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Date
12.09.22 - 15.09.22
Victoria Gallery & Museum, Liverpool

Small G proteins of the Ras superfamily regulate a plethora of cell signalling pathways and impact on most biological processes


Deregulation of these proteins and their pathways often results in disease, such as cancer and genetic disorders, and plays a role in infection by pathogenic organisms. The founding member of this superfamily of proteins, Ras, drives ~20% of human cancers and its inhibition is a goal of global importance.

This meeting will discuss research covering all five families of small G proteins, to generate new ideas, collaborations and scientific strategies from diverse inputs. This will include the Ras family, involved in cell growth, the Rho family, which drive cytoskeletal rearrangements, the Arf and Rab families, which play a role in vesicle trafficking and Ran, which is responsible for nuclear transport.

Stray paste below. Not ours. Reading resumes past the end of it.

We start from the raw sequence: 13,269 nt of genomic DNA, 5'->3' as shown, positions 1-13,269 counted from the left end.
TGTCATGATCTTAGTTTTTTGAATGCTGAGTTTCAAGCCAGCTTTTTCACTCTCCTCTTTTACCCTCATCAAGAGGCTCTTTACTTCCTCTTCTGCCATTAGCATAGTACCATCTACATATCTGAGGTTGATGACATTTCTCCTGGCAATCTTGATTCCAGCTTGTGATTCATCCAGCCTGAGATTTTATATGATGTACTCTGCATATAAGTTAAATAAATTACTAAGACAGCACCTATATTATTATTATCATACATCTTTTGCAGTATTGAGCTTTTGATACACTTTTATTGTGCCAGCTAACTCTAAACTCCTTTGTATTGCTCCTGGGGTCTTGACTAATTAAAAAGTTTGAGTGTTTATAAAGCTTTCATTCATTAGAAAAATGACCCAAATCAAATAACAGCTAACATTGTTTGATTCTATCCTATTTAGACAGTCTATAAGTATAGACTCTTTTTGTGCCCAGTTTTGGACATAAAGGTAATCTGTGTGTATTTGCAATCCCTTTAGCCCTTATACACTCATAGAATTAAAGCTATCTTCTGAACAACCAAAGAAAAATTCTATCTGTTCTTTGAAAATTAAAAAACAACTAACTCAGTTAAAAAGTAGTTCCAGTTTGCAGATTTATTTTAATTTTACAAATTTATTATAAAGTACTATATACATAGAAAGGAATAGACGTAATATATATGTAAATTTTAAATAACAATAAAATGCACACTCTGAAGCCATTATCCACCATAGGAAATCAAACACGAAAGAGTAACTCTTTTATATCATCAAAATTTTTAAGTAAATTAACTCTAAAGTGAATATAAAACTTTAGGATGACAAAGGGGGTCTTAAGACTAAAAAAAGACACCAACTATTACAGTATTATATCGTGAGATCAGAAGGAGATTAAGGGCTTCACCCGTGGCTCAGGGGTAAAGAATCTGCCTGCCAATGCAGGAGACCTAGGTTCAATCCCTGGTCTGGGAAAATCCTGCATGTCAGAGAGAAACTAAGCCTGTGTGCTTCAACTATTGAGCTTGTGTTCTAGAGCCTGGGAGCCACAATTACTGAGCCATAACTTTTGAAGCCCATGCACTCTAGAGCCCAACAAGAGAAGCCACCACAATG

The conference will gather renowned experts to highlight recent advances in understanding the molecular mechanisms of small G protein function. The programme is designed to bring together leaders in the field and younger scientists, providing a platform for early stage investigators to present their latest research while accommodating ample opportunities for networking.

Further details

Visit the Biochemical Society website for additional information.